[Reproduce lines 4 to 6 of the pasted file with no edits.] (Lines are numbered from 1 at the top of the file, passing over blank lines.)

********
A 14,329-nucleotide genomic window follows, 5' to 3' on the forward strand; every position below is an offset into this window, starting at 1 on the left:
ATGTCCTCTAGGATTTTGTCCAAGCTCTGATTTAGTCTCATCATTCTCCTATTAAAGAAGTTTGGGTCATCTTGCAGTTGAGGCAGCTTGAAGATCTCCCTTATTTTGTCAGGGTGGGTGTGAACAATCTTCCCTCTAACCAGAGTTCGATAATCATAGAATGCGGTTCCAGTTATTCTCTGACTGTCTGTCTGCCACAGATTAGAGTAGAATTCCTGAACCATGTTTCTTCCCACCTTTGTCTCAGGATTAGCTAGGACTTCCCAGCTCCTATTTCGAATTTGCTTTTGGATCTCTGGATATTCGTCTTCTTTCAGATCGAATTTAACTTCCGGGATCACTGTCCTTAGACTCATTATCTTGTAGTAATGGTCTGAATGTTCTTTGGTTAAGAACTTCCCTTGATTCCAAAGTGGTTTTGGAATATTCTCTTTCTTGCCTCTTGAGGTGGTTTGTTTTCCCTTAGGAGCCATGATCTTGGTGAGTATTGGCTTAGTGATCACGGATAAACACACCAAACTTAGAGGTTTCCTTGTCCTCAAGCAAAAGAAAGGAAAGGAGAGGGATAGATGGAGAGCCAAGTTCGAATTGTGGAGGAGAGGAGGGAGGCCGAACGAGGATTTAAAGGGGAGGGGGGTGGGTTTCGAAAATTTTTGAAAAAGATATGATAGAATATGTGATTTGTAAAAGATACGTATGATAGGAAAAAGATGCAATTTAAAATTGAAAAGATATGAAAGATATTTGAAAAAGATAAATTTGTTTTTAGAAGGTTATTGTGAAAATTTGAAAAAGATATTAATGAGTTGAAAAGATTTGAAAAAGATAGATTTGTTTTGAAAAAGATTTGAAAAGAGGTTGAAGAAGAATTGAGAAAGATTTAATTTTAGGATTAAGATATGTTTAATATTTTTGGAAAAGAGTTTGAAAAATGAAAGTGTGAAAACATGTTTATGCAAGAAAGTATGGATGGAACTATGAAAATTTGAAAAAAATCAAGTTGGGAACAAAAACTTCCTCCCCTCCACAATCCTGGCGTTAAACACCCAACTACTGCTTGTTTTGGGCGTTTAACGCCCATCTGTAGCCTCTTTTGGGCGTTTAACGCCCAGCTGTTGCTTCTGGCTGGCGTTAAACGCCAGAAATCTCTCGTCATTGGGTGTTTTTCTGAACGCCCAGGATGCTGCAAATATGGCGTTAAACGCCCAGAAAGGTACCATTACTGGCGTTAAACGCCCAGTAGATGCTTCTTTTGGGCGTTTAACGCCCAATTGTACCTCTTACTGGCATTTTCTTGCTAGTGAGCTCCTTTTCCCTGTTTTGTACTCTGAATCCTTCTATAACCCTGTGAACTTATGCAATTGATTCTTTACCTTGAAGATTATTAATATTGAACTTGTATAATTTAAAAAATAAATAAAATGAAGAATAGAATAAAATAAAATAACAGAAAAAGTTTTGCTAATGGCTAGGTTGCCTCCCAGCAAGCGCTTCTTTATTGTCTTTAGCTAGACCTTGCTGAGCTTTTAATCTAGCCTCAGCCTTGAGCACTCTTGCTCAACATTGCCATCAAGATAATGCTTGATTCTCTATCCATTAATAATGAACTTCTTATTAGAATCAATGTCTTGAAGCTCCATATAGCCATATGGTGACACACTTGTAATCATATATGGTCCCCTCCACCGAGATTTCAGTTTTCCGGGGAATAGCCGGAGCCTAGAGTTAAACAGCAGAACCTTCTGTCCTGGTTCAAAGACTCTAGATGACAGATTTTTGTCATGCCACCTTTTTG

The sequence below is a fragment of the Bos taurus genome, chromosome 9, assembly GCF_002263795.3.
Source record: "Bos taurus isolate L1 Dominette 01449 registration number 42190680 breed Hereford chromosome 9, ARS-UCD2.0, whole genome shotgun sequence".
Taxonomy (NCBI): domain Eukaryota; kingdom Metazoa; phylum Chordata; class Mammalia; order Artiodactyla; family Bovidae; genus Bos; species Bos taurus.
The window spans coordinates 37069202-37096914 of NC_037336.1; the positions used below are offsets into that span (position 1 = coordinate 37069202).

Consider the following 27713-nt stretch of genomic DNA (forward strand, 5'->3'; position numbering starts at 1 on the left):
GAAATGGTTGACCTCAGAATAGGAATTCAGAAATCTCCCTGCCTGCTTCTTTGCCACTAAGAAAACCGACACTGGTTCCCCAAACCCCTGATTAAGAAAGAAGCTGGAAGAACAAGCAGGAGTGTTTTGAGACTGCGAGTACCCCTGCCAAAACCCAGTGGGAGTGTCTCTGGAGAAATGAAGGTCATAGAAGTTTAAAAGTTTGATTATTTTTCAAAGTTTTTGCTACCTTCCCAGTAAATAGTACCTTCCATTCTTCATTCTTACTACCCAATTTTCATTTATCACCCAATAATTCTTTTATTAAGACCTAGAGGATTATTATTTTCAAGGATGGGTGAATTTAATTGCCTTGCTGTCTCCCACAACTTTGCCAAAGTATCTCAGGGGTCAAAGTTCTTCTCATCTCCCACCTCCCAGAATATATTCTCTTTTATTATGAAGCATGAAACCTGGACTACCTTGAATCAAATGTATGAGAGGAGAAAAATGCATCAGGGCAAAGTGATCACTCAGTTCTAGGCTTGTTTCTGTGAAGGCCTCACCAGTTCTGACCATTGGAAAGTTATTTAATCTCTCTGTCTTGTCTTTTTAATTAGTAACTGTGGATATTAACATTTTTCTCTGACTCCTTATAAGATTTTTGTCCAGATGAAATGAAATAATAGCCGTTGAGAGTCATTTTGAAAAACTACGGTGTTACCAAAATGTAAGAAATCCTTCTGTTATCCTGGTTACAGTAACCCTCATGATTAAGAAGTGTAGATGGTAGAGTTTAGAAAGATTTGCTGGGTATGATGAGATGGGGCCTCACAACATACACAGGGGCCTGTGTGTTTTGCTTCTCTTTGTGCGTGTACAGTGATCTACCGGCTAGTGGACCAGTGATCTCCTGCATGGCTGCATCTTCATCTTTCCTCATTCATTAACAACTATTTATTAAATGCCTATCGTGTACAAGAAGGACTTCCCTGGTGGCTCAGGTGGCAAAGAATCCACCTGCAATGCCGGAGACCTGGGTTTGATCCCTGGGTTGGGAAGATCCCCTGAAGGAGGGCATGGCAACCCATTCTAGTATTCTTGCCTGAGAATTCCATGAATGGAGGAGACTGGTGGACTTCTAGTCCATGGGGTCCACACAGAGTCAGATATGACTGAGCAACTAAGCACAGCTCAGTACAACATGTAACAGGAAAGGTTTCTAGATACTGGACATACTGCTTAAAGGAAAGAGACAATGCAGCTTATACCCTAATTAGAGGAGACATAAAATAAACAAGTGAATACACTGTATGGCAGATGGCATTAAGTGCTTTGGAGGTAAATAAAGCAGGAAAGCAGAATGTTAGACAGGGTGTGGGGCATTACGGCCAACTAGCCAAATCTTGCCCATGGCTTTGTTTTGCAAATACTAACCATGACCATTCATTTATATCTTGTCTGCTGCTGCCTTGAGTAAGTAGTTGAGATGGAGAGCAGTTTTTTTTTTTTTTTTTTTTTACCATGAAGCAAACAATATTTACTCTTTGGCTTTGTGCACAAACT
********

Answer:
Source record: "Bos taurus isolate L1 Dominette 01449 registration number 42190680 breed Hereford chromosome 9, ARS-UCD2.0, whole genome shotgun sequence".
Taxonomy (NCBI): domain Eukaryota; kingdom Metazoa; phylum Chordata; class Mammalia; order Artiodactyla; family Bovidae; genus Bos; species Bos taurus.
The window spans coordinates 37069202-37096914 of NC_037336.1; the positions used below are offsets into that span (position 1 = coordinate 37069202).